The vote comes after Kalanick went ahead and appointed two new board members - filling every seat on the then-11 member board - without consulting the new CEO.
Many, both within Uber and without, have laid the blame for the company's woes at the feet of Kalanick himself, and the founder admitted earlier this year that he "must fundamentally change as a leader and grow up".
Softbank has agreed to make an initial investment of between $1 billion and $1.25 billion in Uber, buying new shares to maintain the company's $69 billion valuation, the person familiar with the board's decision said.
"SoftBank's interest is an incredible vote of confidence in Uber's business and long-term potential, and we look forward to finalizing the investment in the coming weeks", the board said in a statement. "Anyone would tell you that this is highly unusual", he claimed. "Following the meeting, early Uber investors Shervin Pishevar and Steve Russell called the board vote "unfair and illegal", and pledged to "[move] forward with a class action lawsuit" over vote to reclassify stock.
The move to remove some shares' "super-voting" privilege, which gave owners 10-to-1 voting power, is Khosrowshahi's most consequential move since he became Uber's CEO, wresting control away from Kalanick and making a proposed sale of shares that will be worth billions of dollars to Japanese financial giant SoftBank more palatable to selling shareholders. That suit was sent into private arbitration and the sides are in the process of selecting an arbitrator.
Last week, Khosrowshahi and Goldman Sachs (an Uber investor) brought the board a proposal. Burns and Thain did not participate.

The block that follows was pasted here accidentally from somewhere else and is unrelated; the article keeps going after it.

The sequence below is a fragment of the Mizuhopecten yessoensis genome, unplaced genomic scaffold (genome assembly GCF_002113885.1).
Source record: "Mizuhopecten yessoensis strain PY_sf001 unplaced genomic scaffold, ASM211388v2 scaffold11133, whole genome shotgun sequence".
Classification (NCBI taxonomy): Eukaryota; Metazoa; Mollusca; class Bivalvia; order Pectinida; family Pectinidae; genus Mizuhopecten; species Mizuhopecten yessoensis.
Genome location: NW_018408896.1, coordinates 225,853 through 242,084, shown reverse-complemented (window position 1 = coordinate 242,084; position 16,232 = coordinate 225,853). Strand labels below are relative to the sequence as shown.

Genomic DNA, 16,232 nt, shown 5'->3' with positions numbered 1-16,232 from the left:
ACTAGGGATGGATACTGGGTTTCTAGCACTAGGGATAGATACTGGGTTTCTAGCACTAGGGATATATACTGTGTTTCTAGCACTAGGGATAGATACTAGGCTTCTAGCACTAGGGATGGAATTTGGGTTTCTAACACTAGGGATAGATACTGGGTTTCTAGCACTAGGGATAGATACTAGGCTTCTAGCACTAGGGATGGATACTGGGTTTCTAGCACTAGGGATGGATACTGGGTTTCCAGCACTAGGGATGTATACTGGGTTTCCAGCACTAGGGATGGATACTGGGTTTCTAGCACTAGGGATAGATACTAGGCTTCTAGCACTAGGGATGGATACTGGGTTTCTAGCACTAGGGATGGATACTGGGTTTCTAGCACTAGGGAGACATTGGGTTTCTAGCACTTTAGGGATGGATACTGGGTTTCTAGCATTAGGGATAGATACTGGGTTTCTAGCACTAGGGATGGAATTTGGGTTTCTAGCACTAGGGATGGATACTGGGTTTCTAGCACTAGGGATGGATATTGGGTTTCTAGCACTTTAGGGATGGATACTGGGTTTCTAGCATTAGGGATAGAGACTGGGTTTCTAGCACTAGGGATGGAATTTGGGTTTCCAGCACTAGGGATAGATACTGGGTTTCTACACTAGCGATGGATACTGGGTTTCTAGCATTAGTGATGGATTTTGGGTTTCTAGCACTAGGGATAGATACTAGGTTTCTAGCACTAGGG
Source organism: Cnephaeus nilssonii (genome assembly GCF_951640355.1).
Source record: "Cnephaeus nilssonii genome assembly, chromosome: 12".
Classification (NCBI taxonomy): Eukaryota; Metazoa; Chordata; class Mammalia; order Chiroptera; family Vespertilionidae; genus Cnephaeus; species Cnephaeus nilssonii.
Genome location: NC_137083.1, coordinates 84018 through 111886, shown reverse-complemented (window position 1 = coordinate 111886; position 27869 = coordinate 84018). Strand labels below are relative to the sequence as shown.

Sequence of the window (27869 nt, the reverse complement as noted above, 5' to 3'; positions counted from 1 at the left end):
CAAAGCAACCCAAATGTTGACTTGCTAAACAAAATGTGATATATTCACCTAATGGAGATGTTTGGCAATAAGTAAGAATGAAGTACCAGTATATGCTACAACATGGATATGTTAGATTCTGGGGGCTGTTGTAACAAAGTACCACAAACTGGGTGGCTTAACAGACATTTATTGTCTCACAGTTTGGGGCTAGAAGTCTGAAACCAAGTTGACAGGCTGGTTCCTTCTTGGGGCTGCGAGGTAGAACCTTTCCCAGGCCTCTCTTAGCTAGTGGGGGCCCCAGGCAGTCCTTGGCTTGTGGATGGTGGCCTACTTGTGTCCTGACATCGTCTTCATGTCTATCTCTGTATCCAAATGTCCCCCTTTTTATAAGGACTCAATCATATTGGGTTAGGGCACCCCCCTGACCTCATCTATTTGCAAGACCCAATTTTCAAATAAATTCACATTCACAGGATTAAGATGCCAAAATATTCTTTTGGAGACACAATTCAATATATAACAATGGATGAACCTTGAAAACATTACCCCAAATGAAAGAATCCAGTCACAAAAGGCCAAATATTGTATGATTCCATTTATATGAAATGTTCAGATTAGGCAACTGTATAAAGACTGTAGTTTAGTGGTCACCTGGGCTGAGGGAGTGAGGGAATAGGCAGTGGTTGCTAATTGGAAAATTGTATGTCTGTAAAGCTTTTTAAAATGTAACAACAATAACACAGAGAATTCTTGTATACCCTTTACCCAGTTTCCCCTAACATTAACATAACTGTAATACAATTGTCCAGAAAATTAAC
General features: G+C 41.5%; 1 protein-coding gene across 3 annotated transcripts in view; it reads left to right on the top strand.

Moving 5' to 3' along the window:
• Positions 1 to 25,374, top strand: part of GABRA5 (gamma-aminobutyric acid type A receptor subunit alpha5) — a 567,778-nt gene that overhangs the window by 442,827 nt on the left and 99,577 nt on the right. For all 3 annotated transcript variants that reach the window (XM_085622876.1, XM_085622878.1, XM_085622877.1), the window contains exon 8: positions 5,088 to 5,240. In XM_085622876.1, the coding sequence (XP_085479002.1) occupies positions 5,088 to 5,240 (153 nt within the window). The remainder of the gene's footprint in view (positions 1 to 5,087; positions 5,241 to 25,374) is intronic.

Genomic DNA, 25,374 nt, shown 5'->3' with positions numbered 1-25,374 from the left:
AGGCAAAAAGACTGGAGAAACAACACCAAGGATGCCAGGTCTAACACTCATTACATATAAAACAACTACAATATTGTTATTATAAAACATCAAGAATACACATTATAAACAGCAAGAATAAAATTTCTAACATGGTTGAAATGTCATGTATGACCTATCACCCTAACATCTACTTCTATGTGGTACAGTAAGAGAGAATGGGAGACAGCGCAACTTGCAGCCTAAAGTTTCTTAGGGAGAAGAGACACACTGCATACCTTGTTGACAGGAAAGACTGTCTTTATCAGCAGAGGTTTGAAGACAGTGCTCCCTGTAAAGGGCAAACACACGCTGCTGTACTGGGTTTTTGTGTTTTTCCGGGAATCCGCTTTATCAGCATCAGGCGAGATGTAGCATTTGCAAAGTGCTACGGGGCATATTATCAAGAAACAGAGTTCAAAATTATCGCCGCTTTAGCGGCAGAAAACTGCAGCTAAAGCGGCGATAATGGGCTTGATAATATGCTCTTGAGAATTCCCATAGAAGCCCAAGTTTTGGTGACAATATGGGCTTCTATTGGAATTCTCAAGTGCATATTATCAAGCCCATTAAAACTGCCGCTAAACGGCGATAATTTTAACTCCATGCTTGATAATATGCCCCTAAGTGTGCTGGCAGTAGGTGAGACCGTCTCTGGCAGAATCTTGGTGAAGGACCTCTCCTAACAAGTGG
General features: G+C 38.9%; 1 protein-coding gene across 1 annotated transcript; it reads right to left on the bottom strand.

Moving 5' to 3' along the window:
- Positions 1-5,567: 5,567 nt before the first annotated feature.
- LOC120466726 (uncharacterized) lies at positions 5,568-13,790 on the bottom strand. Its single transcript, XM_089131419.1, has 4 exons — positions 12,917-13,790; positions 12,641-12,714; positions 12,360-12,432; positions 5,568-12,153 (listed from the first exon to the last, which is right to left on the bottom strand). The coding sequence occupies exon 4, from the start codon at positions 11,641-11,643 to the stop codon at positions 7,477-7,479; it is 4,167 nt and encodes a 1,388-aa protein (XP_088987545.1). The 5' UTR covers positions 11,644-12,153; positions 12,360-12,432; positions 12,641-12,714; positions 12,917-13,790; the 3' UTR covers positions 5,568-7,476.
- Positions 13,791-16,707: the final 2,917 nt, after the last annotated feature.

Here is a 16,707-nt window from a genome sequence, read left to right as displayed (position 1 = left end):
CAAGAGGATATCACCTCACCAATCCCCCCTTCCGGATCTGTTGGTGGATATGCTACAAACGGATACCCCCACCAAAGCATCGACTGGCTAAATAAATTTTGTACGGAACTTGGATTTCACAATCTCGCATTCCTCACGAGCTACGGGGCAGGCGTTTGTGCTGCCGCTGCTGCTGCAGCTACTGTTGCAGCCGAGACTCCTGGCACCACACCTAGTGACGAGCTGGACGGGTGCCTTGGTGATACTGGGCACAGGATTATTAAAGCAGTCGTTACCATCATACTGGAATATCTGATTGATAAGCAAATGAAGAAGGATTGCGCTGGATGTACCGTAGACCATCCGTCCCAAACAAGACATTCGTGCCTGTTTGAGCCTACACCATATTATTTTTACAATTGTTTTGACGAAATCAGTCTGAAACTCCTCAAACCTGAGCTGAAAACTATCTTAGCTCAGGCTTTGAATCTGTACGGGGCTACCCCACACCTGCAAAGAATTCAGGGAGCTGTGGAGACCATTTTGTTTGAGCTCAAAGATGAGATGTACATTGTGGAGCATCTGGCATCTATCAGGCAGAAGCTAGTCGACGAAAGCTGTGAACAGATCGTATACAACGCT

Uber will also adopt a policy of one share, one vote, the people said. According to Bloomberg, Benchmark encouraged SoftBank to agree to limit Kalanick's voting power as part of the terms of its investment.
The moves are expected to end a legal fight between Kalanick and Benchmark. One of the four independent seats would chair the board. At least half the board and half of shareholders would need to approve his appointments, however. Kalanick's other seat would require Khosrowshahi's approval and would need to be filled by a C-suite member of a current Fortune 100 company.
Last time Uber's board went into such heated deliberations, they were weighing two high-profile candidates for CEO: General Electric Co.'s Jeffrey Immelt or Hewlett Packard Enterprise Co.'s Meg Whitman.
A new provision also makes it more hard for company leadership to fire the new CEO, Dara Khosrowshahi, before the planned IPO-they would need to vote by a two-thirds majority to make such a change.